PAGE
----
A sprawling, tragic romance, The Age of Innocence tells the story of New York in the 19th century and the conservative socialites whom inhabit it. Daniel Day Lewis is Newland Archer, engaged to the docile May Welland, but increasingly besotted with her cousin Countess Ellen Olenska. Scorcese explores this world with lavish detail, paying as much attention as to the locations as to the characters. Before entering the ballroom for example, escorted by omniscient narration we are guided through stately rooms filled with sumptuous art, furniture and guests. This serves to place the film firmly in its context; that of aristocratic New York, but also to signal the suffocation of such an era. Its a world of restraint, where one’s actions or indeed inactions are guided by the morals and values of the majority. It is interesting to note that many of Newland and Ellen’s passionately reserved encounters occur outside, where the boundaries of society still exist but perhaps less so. While never consummating their affair, the fervour of it is felt no less. Seemingly inconsequential movements are imbued with an erotic potency; the kissing of wrists and shoes for example, the camera lingers and perfectly captures that sense of longing and desire.
What is also interesting to note is how one’s response to each of the character’s develops over the course of the film. Our first glimpse of Countess Olenska is from afar in the opera house; a motif throughout the film and she appears to us glacial and distant. However gradually she becomes the most passionate and expressive character of the film. Moreover, initially we feel sympathy for Newland; a man trapped by his surroundings. He continually dotes on and compliments May and maintains a pleasantness throughout. But dishonesty eventually creeps into his life as he trys to find ways to see Ellen and though our sympathy is once again restored for Newland by the conclusion, there is also a passivity within him that perhaps portrays him as undeserving of either woman. Then there is May, who intially embodies the title more than anyone, but beneath her vapidity; commenting on people’s dress and mannerisms or cutting her husband off because he talks of business or his clever acquaintance is ‘common’, is depth, integrity and more importantly deviousness. It is this character development that is part of what makes The Age of Innocence such a magnificently compelling film, as well as contributing to the delicate and heart-rendering twist at the end.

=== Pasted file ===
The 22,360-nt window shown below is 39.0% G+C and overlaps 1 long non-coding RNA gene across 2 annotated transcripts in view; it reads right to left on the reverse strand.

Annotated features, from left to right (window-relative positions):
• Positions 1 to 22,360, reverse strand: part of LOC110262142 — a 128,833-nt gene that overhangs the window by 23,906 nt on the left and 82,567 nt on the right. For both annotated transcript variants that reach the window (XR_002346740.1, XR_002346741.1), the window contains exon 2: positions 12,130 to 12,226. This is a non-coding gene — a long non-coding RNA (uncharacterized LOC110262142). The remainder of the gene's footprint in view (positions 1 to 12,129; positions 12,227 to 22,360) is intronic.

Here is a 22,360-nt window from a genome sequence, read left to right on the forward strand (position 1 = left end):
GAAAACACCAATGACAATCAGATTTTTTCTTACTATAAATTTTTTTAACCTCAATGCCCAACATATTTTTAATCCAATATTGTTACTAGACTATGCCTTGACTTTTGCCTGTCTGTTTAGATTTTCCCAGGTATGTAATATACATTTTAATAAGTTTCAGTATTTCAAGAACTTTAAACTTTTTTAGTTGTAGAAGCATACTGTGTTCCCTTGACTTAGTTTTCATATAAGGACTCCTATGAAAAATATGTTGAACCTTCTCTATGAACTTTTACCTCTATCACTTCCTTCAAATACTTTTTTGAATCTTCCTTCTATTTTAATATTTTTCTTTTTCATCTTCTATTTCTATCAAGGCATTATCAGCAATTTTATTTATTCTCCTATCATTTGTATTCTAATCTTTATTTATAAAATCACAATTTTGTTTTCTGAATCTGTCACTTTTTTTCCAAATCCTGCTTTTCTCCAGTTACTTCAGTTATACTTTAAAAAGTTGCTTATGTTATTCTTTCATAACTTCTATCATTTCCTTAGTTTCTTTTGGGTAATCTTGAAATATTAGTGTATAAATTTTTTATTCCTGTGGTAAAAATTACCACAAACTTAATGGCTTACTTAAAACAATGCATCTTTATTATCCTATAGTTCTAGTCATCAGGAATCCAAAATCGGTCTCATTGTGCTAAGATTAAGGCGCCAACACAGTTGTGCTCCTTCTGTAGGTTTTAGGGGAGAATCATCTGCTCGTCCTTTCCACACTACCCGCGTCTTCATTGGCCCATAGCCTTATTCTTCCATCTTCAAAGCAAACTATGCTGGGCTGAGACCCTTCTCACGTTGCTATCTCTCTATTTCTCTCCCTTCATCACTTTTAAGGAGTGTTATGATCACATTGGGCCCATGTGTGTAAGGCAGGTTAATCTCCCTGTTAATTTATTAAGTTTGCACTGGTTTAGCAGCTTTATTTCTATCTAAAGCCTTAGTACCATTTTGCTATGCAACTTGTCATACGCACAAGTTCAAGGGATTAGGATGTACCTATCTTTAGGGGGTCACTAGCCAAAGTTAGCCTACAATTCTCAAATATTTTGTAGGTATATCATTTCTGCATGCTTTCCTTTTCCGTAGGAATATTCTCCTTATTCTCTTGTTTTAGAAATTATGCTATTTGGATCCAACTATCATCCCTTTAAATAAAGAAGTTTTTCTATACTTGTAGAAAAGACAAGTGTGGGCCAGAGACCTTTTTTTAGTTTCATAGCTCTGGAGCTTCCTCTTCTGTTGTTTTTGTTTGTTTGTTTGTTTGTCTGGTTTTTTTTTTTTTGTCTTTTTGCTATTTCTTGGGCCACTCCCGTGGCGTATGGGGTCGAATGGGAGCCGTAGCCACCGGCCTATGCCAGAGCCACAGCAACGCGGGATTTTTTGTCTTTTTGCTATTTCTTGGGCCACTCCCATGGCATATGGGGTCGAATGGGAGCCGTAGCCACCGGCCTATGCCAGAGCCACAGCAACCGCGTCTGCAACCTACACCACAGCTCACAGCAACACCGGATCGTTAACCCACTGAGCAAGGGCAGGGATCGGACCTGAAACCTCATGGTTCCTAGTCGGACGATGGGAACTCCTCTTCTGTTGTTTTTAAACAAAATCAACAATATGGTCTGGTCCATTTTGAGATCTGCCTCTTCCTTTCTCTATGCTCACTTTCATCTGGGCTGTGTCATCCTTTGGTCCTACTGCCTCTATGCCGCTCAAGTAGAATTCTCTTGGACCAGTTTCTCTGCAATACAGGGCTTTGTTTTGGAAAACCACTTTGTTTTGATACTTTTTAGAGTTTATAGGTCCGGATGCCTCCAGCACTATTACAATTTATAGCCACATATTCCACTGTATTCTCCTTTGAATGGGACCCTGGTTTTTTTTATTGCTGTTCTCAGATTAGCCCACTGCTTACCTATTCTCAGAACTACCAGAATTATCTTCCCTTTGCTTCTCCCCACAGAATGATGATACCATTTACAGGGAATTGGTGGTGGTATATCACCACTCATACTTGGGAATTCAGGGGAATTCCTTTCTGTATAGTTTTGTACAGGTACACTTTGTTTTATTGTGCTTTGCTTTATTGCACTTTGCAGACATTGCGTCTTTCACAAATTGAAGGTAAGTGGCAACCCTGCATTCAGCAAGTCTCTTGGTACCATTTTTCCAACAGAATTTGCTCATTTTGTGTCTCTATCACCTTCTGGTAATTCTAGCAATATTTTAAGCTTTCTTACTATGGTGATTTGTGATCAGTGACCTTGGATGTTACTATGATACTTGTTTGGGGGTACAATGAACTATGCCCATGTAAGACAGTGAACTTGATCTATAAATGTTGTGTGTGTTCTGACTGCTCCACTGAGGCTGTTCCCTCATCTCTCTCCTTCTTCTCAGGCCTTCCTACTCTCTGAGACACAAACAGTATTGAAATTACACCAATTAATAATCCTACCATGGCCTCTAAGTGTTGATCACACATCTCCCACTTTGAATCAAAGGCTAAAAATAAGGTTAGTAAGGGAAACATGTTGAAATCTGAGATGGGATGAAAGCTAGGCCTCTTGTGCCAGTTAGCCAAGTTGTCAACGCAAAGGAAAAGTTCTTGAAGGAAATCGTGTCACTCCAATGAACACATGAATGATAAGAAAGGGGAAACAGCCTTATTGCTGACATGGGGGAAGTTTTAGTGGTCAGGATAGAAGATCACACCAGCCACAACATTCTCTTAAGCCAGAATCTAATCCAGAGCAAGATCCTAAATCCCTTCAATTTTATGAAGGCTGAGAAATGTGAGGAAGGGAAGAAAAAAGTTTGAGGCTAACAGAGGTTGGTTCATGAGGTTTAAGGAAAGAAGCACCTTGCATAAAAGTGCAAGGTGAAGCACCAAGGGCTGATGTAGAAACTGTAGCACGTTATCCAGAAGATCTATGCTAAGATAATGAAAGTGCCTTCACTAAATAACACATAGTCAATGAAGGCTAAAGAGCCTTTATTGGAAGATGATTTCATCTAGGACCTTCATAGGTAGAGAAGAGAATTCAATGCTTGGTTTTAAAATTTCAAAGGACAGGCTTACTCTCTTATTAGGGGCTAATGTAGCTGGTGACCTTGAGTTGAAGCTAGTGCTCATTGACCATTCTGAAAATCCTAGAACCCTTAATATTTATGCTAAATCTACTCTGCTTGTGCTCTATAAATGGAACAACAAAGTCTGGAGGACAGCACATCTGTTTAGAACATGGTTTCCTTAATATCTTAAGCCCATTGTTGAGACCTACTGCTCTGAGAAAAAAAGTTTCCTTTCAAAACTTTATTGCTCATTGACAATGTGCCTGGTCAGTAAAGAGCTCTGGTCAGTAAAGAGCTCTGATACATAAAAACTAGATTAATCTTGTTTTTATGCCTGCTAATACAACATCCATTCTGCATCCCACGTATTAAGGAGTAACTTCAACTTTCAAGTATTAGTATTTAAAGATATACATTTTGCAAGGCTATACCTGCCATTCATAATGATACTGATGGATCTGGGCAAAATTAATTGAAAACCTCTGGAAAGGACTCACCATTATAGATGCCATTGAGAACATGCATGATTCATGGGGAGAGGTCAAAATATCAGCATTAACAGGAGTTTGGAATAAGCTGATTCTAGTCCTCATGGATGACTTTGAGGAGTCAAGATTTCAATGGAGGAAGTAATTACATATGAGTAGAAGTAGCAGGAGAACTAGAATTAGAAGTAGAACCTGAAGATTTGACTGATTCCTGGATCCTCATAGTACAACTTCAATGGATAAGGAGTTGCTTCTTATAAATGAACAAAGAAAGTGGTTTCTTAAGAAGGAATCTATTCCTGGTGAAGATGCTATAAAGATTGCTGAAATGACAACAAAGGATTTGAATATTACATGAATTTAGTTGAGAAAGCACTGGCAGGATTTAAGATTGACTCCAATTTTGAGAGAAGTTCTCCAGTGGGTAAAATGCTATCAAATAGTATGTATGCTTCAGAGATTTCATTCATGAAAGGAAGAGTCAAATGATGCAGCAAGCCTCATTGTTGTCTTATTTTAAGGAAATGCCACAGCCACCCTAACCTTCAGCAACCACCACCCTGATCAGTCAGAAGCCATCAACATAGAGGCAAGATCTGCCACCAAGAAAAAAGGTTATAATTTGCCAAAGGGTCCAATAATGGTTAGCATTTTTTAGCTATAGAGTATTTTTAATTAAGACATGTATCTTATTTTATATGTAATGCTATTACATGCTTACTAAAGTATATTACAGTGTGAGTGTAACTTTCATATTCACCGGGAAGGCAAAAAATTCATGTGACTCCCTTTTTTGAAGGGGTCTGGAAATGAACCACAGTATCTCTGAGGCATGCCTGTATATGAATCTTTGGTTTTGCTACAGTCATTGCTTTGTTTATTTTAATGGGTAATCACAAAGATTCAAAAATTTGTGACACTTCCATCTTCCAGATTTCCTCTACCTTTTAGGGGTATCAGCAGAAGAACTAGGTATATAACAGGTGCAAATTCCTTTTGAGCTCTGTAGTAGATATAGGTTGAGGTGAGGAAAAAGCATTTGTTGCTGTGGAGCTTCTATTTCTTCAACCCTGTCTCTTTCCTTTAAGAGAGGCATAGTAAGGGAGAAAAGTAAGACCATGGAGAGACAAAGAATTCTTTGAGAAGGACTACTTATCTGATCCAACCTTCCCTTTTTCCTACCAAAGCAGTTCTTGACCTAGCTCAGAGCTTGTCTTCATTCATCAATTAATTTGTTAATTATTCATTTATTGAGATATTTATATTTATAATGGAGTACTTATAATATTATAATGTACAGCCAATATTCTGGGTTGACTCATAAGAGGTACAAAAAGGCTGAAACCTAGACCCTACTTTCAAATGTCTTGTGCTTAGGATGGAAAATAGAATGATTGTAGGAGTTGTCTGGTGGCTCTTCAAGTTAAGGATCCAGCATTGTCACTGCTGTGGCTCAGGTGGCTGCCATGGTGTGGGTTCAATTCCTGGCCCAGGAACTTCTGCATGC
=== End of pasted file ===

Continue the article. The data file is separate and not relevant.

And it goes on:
The opulence of the era is beautifully conveyed through both the richness of colour and music and is an impeccable observation of high society and its moral codes. Martin Scorcese, though best known for his epic gangster films, shows a keen eye for detail; depicting the nuances of a rigid society, the glances, the smiles, the polite gestures e.t.c He also employs several cinematic techniques that highlight the subtext of the film, at times subtley and others not. I found the spotlighting to be a little amateurish, however his overlapping of images and slowing down of some sequences are very cleverly achieved, not a manipulation the eye but an encouragement for the spectator to focus on the detail. One particular scene that I felt exemplified this was when hoardes of men are seen to be walking in the wind, each holding their hats in such a similar fashion than none are distinguishable. They all look like the other.